Not necessarily. It will depend on the language in your order and whether or not the move will frustrate the parenting time or other rights of the other parent. If there are no restrictions on the order you may be allowed to move initially, but then your former spouse could potentially ask for the original order to be modified. If your former spouse agrees to your move, contact your attorney to prepare and submit the necessary documents to your former spouse and the court for approval. If your former spouse objects to your move and applies to the court for a modification, the court will have a hearing for the judge to decide whether or not there has been a substantial change in circumstances affecting your child.
If the judge believes there has been a substantial change in circumstance affecting your child you will now need to prove that the move is in the best interests of your child. This means you will need to prove that moving will benefit your child. Some factors the court will consider are: your motives for moving; your former spouse’s motives for objecting to the move; whether you will likely comply with the custody order; whether ability to have a realistic parenting schedule that will preserve and foster the relationship of your child with your former spouse; and whether the minor child will benefit from the move. Therefore, it is helpful to have a legitimate reason for the move.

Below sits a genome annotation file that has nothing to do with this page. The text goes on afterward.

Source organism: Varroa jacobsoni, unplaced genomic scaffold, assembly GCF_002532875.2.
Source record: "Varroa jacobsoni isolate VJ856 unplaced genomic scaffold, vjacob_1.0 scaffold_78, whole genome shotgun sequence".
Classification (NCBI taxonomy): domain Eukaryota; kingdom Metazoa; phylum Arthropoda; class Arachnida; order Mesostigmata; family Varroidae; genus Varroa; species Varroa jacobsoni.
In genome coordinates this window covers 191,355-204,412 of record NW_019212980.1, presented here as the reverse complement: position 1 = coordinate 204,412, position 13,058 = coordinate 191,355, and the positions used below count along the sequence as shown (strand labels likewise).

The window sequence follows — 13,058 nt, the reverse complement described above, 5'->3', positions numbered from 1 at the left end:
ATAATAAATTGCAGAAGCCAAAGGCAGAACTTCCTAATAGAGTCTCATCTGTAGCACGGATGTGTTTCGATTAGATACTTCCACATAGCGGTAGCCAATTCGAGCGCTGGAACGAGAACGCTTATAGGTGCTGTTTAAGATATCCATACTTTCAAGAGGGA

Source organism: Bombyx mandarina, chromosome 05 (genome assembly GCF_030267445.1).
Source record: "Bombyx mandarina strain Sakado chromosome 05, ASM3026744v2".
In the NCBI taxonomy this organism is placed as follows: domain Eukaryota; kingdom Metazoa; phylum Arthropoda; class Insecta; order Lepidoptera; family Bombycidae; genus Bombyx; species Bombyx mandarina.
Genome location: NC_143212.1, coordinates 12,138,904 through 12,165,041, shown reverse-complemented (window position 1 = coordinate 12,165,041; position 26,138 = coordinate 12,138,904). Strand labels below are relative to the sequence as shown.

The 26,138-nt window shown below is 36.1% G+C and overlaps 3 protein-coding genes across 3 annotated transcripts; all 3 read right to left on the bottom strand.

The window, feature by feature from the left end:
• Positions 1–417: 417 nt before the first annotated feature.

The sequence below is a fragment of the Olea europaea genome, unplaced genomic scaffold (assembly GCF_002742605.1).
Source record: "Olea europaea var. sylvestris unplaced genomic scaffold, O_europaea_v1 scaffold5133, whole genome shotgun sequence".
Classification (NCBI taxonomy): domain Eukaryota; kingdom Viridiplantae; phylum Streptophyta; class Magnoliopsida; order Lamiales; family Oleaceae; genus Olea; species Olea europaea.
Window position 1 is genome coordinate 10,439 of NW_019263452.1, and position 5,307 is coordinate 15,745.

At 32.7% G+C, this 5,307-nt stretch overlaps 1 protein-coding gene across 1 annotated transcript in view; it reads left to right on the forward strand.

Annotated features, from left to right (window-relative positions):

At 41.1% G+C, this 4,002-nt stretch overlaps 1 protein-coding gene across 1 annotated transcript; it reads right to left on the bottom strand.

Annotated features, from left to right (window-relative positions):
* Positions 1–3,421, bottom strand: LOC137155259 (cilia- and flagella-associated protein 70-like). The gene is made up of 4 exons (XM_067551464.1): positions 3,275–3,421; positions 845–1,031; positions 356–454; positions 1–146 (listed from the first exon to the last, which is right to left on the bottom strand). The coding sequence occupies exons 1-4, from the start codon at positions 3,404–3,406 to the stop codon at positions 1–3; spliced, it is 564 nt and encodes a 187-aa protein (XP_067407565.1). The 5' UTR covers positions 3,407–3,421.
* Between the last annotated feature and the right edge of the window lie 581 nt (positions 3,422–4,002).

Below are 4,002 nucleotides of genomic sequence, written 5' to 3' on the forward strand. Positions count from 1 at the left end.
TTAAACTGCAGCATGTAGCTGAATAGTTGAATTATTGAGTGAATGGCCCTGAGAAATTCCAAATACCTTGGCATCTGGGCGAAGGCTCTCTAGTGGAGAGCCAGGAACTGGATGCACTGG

Some legitimate reasons for your move include: Removing the child from a dangerous peer group; or you are being transferred or have the opportunity for a better job, that will allow your child to have a better standard of living. The court will consider strongly how the move will affect the parenting plan that is in place and the relationship the minor child has with the other parents. It is important to begin your case a soon as possible, so you will time to get a final court ruling determining whether you may move out of state with your child prior to your move. You do not want to have already moved and then have the judge require that the child move back. This would provide unnecessary disruption to both of your life and your child life.
Eric C. Trosch
NC Board Certified Family Law Specialist